Driver #1 Lessons for Proxy Environmental Campaigns

The recent success of investment startup Engine No. 1 in securing three seats on the board of Exxon Mobil Corp. has been called a “watershed moment” for corporate America.

The campaign not only represented a David versus Goliath victory – with Engine No. 1, a 0.02% shareholder, challenging a company the size of Exxon – but it was also the first major shareholder activism campaign with the climate and environmental issues playing a critical role, raising hopes that big companies could be held more accountable for the actions (or lack of actions) they take on ESG.

While it remains to be seen whether the No. 1 mover against Exxon will spark a wave of similar efforts in the future, its promising result offers several important points that can be successfully applied in environmental campaigns in the future.

Lesson 1: Have a proactive and global strategy

Although ESG issues have been seeping into the activism space for some time, most engagement has taken place through non-binding shareholder proposals focused on corporate disclosure and reporting, rather than large-scale proxy contests over board seats and an environmentally focused capital allocation strategy.

Therefore, when Engine No. 1 launched its campaign in December 2020 promising to nominate four board candidates, observers either ignored Engine No. 1 or gave the company little chance of success.

Nonetheless, Engine No. 1 remained focused on transformative change with a multi-pronged shareholder engagement strategy. This included a large-scale social media campaign; distribution of numerous strategically scheduled press releases and shareholder presentations; and the publication of a white paper on the rapidly changing energy market in collaboration with David G. Victor, a leading public policy and climate expert.

Lesson 2: Reputation, circumstances and narrative material

Although Engine No. 1’s size and stake in ExxonMobil was relatively small compared to most large-cap activists, which the company lacked in these areas, it made up for with deep experience in the industrial and technology sector, in particular thanks to its founders Chris James, a veteran of technology funds, and Charlie Penner, a seasoned activist. This allowed Engine No. 1 to demonstrate the importance of thoughtful storytelling and strong institutional investor support when large numbers of owners were impractical.

Ultimately, Engine No. 1 bet on — and managed to capture — a confluence of shifts in the energy sector and in public and investor sentiment, including long-standing investor dissatisfaction with the respect to corporate governance at ExxonMobil. Timing was also a helpful factor: Engine No. 1 launched its campaign as Wall Street interest in ESG issues grew and the Biden administration took office amid promises to increase infrastructure. renewable energy in the United States.

Lesson 3: Institutions remain the key to success

Engine No. 1 cleverly launched its campaign with the support of the California State Teachers’ Retirement System (CalSTRS). Along the way, he’s garnered praise and support from other major pension funds, including the California Public Employees’ Retirement System (CalPERS) and the New York State Common Retirement Fund, as well as environmental and government organizations. scholars around the world.

Additionally, in nominating and soliciting proxies for highly qualified, independent and successful board nominees, Engine No. 1 has received recommendations from leading proxy advisors such as Institutional Shareholder Services (ISS) and Glass Lewis.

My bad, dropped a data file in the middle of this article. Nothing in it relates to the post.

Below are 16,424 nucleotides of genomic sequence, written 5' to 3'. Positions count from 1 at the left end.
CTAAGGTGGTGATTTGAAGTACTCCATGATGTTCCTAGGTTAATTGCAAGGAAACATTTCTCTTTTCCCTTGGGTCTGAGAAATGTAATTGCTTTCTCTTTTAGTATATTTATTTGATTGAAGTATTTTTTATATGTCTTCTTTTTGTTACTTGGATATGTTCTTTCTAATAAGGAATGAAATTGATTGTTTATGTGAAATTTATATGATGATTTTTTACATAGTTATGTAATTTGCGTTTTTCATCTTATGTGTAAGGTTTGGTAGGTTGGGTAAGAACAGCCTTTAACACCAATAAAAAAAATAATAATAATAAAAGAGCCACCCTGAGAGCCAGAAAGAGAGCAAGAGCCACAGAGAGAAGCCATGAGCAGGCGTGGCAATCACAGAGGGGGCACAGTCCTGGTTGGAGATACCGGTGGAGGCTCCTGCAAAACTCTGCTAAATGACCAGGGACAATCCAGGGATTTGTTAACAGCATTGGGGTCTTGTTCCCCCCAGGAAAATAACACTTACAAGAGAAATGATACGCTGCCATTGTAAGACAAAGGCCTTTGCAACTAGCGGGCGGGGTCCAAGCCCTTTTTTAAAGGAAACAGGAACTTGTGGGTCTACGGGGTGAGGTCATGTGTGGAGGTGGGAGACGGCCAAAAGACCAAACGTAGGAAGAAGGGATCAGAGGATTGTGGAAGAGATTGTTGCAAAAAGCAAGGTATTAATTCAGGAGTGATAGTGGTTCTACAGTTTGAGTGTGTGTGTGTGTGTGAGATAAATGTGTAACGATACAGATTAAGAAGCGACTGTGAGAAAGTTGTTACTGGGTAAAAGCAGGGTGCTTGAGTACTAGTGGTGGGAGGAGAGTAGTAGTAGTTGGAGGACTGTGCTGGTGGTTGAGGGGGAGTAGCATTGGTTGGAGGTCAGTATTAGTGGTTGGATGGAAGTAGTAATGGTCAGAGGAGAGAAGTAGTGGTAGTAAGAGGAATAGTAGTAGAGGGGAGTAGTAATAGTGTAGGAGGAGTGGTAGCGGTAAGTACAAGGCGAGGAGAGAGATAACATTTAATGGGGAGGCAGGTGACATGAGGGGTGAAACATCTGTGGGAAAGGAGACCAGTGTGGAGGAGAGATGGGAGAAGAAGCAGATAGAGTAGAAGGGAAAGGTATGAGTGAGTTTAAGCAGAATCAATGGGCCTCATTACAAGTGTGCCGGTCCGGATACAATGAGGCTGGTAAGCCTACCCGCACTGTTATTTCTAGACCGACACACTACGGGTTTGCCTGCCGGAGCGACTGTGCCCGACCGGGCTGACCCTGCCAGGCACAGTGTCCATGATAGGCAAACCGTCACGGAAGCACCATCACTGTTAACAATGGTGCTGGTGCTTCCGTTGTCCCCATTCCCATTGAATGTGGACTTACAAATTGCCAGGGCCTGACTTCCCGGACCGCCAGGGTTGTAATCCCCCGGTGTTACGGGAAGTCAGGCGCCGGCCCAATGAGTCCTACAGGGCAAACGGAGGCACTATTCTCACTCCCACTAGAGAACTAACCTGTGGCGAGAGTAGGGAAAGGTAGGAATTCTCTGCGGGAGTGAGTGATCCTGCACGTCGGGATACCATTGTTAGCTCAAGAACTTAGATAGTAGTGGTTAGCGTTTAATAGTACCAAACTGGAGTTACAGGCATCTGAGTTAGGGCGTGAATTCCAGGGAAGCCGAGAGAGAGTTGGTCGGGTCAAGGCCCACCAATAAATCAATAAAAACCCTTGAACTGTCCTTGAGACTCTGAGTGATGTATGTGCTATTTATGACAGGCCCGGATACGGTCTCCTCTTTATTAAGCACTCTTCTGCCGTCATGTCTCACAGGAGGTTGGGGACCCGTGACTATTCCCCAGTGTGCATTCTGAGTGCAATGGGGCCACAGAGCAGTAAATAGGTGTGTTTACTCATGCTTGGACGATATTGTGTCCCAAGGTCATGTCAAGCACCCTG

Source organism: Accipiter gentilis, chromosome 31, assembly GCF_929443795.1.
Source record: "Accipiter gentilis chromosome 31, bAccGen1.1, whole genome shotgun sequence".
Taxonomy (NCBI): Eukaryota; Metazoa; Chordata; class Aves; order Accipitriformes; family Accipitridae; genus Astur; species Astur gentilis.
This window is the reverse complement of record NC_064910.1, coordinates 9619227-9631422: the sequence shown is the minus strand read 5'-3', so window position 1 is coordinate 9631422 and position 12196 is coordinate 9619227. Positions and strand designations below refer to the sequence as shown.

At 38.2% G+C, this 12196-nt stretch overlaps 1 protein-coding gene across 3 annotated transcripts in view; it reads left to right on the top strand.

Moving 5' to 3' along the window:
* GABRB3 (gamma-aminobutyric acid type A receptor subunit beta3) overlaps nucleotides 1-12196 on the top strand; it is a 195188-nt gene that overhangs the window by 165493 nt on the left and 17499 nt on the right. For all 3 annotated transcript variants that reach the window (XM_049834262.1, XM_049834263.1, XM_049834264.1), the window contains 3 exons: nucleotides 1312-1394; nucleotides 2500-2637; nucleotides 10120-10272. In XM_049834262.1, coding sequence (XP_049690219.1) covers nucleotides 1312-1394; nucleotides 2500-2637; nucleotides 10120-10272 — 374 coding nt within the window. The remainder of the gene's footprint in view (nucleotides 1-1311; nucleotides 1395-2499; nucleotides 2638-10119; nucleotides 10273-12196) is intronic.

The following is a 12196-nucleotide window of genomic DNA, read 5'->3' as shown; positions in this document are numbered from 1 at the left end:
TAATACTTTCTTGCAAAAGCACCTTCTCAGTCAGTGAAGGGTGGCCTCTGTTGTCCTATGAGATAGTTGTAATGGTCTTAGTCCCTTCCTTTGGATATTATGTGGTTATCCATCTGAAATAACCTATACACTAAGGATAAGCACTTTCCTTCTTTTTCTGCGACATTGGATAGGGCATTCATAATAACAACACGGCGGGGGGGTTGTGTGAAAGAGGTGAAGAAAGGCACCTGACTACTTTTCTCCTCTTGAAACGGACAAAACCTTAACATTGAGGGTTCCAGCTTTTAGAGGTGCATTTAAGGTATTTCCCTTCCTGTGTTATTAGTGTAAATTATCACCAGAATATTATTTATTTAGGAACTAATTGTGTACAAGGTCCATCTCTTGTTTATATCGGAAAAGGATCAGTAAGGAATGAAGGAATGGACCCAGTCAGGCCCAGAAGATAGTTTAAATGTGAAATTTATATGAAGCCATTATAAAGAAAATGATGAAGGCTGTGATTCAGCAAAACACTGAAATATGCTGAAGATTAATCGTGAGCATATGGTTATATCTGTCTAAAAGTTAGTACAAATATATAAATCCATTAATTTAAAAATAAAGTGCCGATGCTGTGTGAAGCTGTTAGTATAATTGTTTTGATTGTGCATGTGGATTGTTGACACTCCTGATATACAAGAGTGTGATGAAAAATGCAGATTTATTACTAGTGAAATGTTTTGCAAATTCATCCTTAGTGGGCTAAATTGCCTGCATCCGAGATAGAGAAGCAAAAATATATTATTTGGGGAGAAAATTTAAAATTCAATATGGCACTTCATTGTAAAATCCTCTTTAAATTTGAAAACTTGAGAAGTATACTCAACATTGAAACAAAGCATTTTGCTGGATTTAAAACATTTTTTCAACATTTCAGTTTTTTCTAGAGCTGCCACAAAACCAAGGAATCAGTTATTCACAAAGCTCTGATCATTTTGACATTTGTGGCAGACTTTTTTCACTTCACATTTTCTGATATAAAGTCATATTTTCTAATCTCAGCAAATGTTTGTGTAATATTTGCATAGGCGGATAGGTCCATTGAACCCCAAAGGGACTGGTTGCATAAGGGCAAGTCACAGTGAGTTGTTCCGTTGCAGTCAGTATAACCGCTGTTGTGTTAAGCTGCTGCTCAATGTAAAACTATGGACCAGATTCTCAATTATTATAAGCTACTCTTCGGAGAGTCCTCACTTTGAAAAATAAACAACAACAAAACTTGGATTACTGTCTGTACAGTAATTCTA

This in turn has helped Engine No. 1 capture a highly institutionalized shareholder base that often sides with management in major proxy battles, including the world’s three largest asset managers – BlackRock, Vanguard and State Street.

By offering major institutions a way to show their dissatisfaction with ExxonMobil’s past failures to engage with shareholders, Engine No. 1 has paved the way for impactful change within the company.

Lesson 4: Expect Last-Minute Curve Balls

Pre-meeting preparations on both sides of a proxy contest are critical to ensuring a successful annual meeting. Despite these expectations at ExxonMobil’s annual meeting, ExxonMobil surprised the No. 1 mover and investors with a last-minute, unscheduled hour-long “stayaway” during which the company solicited additional votes from investors and tried to convince others to change their votes from the dissenter. proxy card to company proxy card.

The fast-paced action of the No. 1 engine and its proxy, legal and public relations advisers – including rapid-fire public messaging and an appearance by Charlie Penner on CNBC during the annual meeting break – has helped avoid a possible vote grab that threatened the No.1 engine’s advantage.

While Engine No. 1 undoubtedly faced a challenge in trying to win seats on Exxon’s board of directors, its measured and comprehensive strategy – encompassing public relations, institutional support and the preparation of all possible outcomes – enabled his proxy campaign to succeed.

As ESG issues take on increasing importance for shareholders at all levels, the success of the #1 driver offers a guide to best practices that can be applied to deliver climate and environmental campaigns in the future.

This column does not necessarily reflect the opinion of the Bureau of National Affairs, Inc. or its owners.

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Author Information

Ele Klein is a partner and co-head of the Global Shareholder Activism Group of Schulte Roth & Zabel LLP.

Danny Goldstein is a partner at Schulte Roth & Zabel. SRZ served as counsel to Engine No. 1 in its proxy campaign at Exxon Mobil Corp.

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